Obviously when a company rolls out the newest version of the car that created the whole Pocket Rocket segment at a race track, they know that the cars are going to be driven hard. In today’s world, there are so many new media outlets that it would be impossible to have any sort of idea what skill level this crowd of journalists and wannabe journalists have. To keep things safe, there has to be instructors to herd the flock. For this event, Volkswagen brought in the big guns. Veteran Canadian racer and instructor Richard Spenard was joined by his old friend (and I suspect a 1 time student), Patrick Carpentier who has a long history in professional racing. Some of you might recognize his name from Champ Car and more recently NASCAR. Yeah, that guy!
We were split up into groups and followed Pat and Richard out onto one the track which has played host to Can Am, IndyCar, ALMS and even the Canadian Grand Prix. This place has history! Heading out of pit lane though, all thoughts were on learning the track and not embarrassing oneself behind one of Canada’s top racers. Like many tracks built in the early Sixties, Tremblant is a roller coaster that follows the lay of the land and is a perfect setting to display the GTI’s skills.
Right from pit lane, the GTI accelerates strongly and smoothly thanks to that fat torque curve with no discernible lag usually evident with a turbocharged engine. Down the hill into the fast right hand beginning to The Esses, the big brakes haul things down nicely, even if I can’t seem to get my braking point right all day long. Up and over the curbs as I attempt to keep pace with Spenard while recovering from my late entry, the GTI remains completely composed and willing. Through the fast, uphill left they call The Gulch, that torque comes in to play again as I try to stay within feet of Spenard’s back bumper as we approach the blind bridge turn. I love this section of the track and so does the GTI. A tiny bit of brakes as we approach the bridge and then hard on the throttle again to wind it up for the straight leading to 2nd gear Namerow. This is the only place the GTI exhibits any real front wheel drive traits. Get too hard on the throttle exiting Namerow and the right front will light up, even with the fancy electronic LSD. Play it patient though and the GTI will carry tremendous speed through the pit straight as we head back down the hill, that nasty right just waiting for me to brake too late again. Later, we headed back out in the cars with Carpentier, Spenard and organizer Chris Bye for a few hot laps. I’ve co-driven rally cars, but I don’t think I’ve ever laughed so hard in a car as when Spenard dove on the inside of an unsuspecting Carpentier, pretty much flinging the Golf over the top of the curbing with mere inches between the cars. what a hoot to watch these pros battle it out in these capable little cars.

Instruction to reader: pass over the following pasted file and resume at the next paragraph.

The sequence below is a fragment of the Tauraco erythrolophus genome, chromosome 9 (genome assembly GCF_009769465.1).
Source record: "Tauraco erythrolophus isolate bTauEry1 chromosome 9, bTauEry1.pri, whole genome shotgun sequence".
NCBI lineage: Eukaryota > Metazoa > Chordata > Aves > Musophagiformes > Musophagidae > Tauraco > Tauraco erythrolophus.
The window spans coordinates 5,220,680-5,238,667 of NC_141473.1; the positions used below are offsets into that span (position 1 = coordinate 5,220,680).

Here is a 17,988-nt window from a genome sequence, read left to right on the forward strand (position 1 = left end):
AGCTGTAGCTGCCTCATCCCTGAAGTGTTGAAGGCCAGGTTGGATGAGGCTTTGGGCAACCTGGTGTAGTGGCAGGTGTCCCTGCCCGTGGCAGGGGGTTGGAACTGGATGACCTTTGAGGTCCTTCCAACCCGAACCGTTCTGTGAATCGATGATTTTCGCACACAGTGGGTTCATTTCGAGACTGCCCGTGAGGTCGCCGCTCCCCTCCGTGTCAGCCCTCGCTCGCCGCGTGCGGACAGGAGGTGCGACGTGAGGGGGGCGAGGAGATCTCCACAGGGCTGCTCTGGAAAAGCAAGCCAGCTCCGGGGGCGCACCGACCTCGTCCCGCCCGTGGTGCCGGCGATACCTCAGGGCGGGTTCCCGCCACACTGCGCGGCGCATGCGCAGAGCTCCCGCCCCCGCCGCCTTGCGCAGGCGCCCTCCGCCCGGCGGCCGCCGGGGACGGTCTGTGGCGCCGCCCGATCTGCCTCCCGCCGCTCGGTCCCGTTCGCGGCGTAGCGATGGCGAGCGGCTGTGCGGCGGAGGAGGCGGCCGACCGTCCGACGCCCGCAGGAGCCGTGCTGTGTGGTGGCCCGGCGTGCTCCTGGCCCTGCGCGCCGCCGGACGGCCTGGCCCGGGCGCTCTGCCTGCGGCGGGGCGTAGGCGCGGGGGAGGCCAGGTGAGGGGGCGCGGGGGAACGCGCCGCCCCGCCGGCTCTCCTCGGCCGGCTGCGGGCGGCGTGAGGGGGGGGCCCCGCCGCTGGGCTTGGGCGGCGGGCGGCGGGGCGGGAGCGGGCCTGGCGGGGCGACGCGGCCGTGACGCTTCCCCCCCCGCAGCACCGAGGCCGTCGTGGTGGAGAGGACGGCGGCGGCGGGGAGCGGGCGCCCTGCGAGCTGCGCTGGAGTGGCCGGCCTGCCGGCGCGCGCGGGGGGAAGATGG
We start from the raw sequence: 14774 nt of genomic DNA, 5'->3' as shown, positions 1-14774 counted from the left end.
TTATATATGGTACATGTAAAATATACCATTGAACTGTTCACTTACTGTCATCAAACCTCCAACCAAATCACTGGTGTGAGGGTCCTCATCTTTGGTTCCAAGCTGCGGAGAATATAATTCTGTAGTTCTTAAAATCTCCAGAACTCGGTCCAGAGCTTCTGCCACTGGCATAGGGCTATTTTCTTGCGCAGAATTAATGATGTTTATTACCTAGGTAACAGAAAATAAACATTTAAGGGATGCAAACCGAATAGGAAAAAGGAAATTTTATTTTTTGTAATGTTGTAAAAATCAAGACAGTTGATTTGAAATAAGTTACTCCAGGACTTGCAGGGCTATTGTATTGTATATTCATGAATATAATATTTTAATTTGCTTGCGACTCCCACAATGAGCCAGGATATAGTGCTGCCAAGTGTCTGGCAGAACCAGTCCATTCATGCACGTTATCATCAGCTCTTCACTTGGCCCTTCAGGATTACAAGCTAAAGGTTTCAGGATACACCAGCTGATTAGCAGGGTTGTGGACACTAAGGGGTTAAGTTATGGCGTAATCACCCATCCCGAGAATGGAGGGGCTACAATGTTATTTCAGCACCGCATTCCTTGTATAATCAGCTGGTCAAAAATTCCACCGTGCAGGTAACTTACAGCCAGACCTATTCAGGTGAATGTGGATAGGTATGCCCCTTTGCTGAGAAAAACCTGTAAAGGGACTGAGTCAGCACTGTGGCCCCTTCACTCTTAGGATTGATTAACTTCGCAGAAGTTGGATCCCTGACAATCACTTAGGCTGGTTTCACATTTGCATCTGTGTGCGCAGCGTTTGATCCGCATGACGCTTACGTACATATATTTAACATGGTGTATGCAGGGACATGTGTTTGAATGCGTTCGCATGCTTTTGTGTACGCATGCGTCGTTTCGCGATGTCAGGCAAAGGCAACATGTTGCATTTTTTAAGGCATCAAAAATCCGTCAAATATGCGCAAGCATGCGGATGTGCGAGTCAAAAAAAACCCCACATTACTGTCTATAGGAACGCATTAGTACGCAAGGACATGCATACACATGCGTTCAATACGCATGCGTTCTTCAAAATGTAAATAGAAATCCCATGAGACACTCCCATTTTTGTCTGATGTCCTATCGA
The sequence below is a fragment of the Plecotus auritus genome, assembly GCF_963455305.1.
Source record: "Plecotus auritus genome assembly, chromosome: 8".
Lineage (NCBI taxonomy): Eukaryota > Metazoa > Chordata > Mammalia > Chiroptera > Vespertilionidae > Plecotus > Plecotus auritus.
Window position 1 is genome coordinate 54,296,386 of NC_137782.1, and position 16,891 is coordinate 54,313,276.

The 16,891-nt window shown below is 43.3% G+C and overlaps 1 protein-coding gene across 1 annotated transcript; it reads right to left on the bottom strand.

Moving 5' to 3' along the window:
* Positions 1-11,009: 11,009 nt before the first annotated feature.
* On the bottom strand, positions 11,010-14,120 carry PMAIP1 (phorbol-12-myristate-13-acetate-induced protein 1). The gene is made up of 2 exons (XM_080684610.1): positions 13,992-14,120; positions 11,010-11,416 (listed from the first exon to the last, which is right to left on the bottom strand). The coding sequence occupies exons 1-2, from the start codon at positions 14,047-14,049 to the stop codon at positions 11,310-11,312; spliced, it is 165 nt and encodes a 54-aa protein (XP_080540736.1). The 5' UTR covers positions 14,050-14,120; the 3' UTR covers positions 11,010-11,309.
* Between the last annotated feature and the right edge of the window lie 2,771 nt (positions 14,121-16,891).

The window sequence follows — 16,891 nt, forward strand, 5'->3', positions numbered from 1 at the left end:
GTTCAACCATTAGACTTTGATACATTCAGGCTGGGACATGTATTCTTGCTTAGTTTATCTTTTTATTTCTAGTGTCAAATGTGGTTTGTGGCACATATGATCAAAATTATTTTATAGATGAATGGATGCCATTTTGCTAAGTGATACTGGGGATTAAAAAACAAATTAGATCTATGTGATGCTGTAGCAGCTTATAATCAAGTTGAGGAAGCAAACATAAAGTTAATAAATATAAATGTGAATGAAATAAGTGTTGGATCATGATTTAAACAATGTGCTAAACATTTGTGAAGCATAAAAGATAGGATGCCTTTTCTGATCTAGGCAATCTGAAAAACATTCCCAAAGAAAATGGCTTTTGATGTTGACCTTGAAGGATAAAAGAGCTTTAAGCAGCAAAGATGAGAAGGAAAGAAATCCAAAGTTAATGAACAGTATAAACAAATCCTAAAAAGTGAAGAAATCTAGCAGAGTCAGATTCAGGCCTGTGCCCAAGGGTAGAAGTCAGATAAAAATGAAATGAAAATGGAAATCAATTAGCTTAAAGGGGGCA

Oh. I think I need to go outside for a smoke now!
I found it quite interesting that the shift points in both the DSG car and the manual were almost identical. A couple of times I found myself forgetting to downshift to 3rd in the DSG car, as the torque is so abundant that there is next to no lugging when you are a gear too high. Another thing to note was that no matter how hard the car was pushed, it kept coming back for more. No drama, no unexpected excitement, just great fun and lots of it.
Over the years, many sports cars have lost the spirit of their forefathers. The GTI was the original pocket rocket, offering affordability and style to go along with a passionate driving experience. The newest version has evolved into a competent, comfortable car that can also kick butt on the track for a reasonable price tag. The black sheep of the Golf Family has definitely earned it’s place in the family tree.